Last week, the National Guard stood outside Brooks Brothers at the corner of Newbury and Berkeley streets. It was part of a show of force in business districts around the city designed to protect property from protesters.
If only someone could protect the 413 jobs located some 30 miles north, in Haverhill, where a factory that produces the company’s iconic suits is on the verge of shutting down.
Haverhill Mayor James Fiorentini said he has had “some nice conversations” with Gianluca Tanzi, the company’s chief operating officer. But the future doesn’t look bright for a factory that is Haverhill’s second-largest employer and a melting pot of workers who come from 40 different countries.
“There’s no market for ‘Made in America’ anymore,” Fiorentini said Brooks Brothers has told him.
That’s a harsh conclusion for a company founded in 1818, and which is the oldest clothing brand in continuous operation in America today.
And tough news for a mayor who helped lure Brooks Brothers to Haverhill, in 2008, with a tax incentive package from the state that he said was “worth millions.” While the shutdown tied to the coronavirus pandemic hurt Brooks Brothers, said Fiorentini, “They’ve had trouble long before COVID-19. People are not buying suits,” he said. “The tariffs didn’t help either,” he added, referencing the added cost of buying goods, including cloth, from China, imposed by the Trump administration.
On one hand, this is a very familiar story: A business wrangles whatever concessions it can get from a state, then abandons ship when the bottom line no longer supports its presence there. But at this moment in time, as the country fights the twin pandemics of the coronavirus and racism, the story is about more than numbers. It’s about society’s priorities and values. It’s about calling in the National Guard to protect property and merchandise from protestors while relegating social and economic justice, as usual, to the bottom tier.
According to The New York Times, Brooks Brothers plans to lay off nearly 700 employees at factories in Massachusetts, New York, and North Carolina. “I feel very bad about this,” CEO Claudio Del Vecchio told the Times. “The factories never made any money for us, and at this moment all resources need to be maintained and saved to make sure we can come out on the other side of the crisis.”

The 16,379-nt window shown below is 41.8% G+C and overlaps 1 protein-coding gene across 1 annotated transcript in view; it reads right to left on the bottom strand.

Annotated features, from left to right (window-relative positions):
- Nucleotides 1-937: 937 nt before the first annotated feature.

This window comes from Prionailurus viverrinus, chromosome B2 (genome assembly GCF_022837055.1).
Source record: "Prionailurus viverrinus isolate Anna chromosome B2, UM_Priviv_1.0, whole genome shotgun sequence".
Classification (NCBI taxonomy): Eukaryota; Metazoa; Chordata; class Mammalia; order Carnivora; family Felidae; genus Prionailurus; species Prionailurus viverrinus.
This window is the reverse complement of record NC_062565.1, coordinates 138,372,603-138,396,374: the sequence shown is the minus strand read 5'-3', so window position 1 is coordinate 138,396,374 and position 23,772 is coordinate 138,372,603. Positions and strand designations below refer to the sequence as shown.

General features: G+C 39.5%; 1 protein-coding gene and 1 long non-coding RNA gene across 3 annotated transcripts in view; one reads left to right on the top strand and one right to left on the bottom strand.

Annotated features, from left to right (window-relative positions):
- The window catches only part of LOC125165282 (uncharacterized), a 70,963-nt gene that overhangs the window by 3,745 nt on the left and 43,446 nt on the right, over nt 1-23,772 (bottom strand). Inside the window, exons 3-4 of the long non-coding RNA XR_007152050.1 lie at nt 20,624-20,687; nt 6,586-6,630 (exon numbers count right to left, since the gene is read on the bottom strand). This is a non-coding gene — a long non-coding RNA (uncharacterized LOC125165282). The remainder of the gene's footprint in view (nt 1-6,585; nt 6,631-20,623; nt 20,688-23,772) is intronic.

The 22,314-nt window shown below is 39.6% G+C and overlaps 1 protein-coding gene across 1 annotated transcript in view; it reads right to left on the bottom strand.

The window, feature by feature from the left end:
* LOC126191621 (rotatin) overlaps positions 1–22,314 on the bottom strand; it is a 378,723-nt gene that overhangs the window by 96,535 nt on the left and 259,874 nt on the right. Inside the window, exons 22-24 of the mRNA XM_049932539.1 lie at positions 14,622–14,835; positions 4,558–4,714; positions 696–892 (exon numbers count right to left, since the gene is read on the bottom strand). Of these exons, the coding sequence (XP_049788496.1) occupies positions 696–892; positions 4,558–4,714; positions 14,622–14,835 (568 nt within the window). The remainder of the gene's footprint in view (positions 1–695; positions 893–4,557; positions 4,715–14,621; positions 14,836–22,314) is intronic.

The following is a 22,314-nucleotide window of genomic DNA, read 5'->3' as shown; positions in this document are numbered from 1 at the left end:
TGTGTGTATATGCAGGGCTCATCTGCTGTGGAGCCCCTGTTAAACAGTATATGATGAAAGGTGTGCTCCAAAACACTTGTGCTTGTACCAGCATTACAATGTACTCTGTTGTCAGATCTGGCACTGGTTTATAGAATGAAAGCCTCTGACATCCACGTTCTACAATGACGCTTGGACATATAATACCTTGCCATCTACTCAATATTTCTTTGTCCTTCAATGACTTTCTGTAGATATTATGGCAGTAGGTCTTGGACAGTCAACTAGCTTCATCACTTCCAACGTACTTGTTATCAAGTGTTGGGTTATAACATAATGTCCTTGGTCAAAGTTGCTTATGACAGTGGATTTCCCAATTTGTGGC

In March, Brooks Brothers won praise when it announced it would use those factories to produce personal protective equipment to help fight COVID-19 — an effort described in a company press release as part of its “DNA.” On May 12, Del Vecchio also put out a statement saying the company was proud of the work done at all three factories and was looking forward to welcoming customers back “as part of our Brooks Brothers family.”
In recent years, the shift to more casual business dress has been tough on a legendary brand known for its suits, shirts, and ties. That market looks even grimmer since the coronavirus pandemic sent white-collar workers home to Zoom meetings, where the below-the-waist dress code is sweats and loungewear.
As Brooks Brothers struggles for survival, Del Vecchio, the Italian industrialist who bought the company in 2001, told the Times he doesn’t think buyers care at all about the shutdown of American factories. “There are a very small percentage of our customers who told us they really care about ‘Made in America’ ” he said. “When we look at sales, we really don’t see a lot of reason to believe we would be penalized. I think we — I — am more sorry about closing the factories than the customers will be.”
Fiorentini said he does not believe it’s true that customers won’t care. But if it is, "the time to tell us is before the tax break, not after,” he said.
But what if Brooks Brothers is right, and “Made in America” is no longer a reason to buy? That says more about us — and what we think is worth protecting — than it does about any business — and community — trying to survive.